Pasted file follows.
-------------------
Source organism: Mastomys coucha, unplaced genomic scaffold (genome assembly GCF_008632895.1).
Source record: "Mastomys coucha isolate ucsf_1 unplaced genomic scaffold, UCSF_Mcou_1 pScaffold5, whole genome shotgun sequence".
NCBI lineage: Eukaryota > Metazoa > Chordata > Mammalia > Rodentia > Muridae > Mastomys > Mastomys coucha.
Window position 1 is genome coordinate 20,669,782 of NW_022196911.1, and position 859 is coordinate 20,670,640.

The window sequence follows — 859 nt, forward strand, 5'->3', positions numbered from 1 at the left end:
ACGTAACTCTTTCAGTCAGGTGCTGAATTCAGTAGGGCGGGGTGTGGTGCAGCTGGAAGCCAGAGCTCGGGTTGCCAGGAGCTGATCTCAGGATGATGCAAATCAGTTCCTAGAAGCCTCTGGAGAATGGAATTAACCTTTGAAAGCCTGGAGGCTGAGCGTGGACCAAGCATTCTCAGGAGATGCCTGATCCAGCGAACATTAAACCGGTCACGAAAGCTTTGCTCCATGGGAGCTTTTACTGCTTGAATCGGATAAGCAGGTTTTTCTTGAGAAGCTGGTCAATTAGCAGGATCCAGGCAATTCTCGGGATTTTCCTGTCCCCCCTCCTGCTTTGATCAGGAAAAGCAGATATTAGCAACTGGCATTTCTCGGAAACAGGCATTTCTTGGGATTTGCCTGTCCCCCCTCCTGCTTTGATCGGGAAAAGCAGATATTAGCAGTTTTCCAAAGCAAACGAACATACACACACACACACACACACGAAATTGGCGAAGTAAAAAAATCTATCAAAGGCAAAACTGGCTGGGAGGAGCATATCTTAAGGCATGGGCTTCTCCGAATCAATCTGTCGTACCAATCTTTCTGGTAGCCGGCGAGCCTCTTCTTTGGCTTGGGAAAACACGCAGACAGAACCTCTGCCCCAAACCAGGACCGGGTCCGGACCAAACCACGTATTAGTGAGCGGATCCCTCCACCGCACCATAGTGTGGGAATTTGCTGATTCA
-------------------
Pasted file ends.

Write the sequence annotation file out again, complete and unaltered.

Source organism: Mastomys coucha, unplaced genomic scaffold (genome assembly GCF_008632895.1).
Source record: "Mastomys coucha isolate ucsf_1 unplaced genomic scaffold, UCSF_Mcou_1 pScaffold5, whole genome shotgun sequence".
NCBI lineage: Eukaryota > Metazoa > Chordata > Mammalia > Rodentia > Muridae > Mastomys > Mastomys coucha.
Window position 1 is genome coordinate 20,669,782 of NW_022196911.1, and position 859 is coordinate 20,670,640.

The window sequence follows — 859 nt, forward strand, 5'->3', positions numbered from 1 at the left end:
ACGTAACTCTTTCAGTCAGGTGCTGAATTCAGTAGGGCGGGGTGTGGTGCAGCTGGAAGCCAGAGCTCGGGTTGCCAGGAGCTGATCTCAGGATGATGCAAATCAGTTCCTAGAAGCCTCTGGAGAATGGAATTAACCTTTGAAAGCCTGGAGGCTGAGCGTGGACCAAGCATTCTCAGGAGATGCCTGATCCAGCGAACATTAAACCGGTCACGAAAGCTTTGCTCCATGGGAGCTTTTACTGCTTGAATCGGATAAGCAGGTTTTTCTTGAGAAGCTGGTCAATTAGCAGGATCCAGGCAATTCTCGGGATTTTCCTGTCCCCCCTCCTGCTTTGATCAGGAAAAGCAGATATTAGCAACTGGCATTTCTCGGAAACAGGCATTTCTTGGGATTTGCCTGTCCCCCCTCCTGCTTTGATCGGGAAAAGCAGATATTAGCAGTTTTCCAAAGCAAACGAACATACACACACACACACACACACGAAATTGGCGAAGTAAAAAAATCTATCAAAGGCAAAACTGGCTGGGAGGAGCATATCTTAAGGCATGGGCTTCTCCGAATCAATCTGTCGTACCAATCTTTCTGGTAGCCGGCGAGCCTCTTCTTTGGCTTGGGAAAACACGCAGACAGAACCTCTGCCCCAAACCAGGACCGGGTCCGGACCAAACCACGTATTAGTGAGCGGATCCCTCCACCGCACCATAGTGTGGGAATTTGCTGATTCA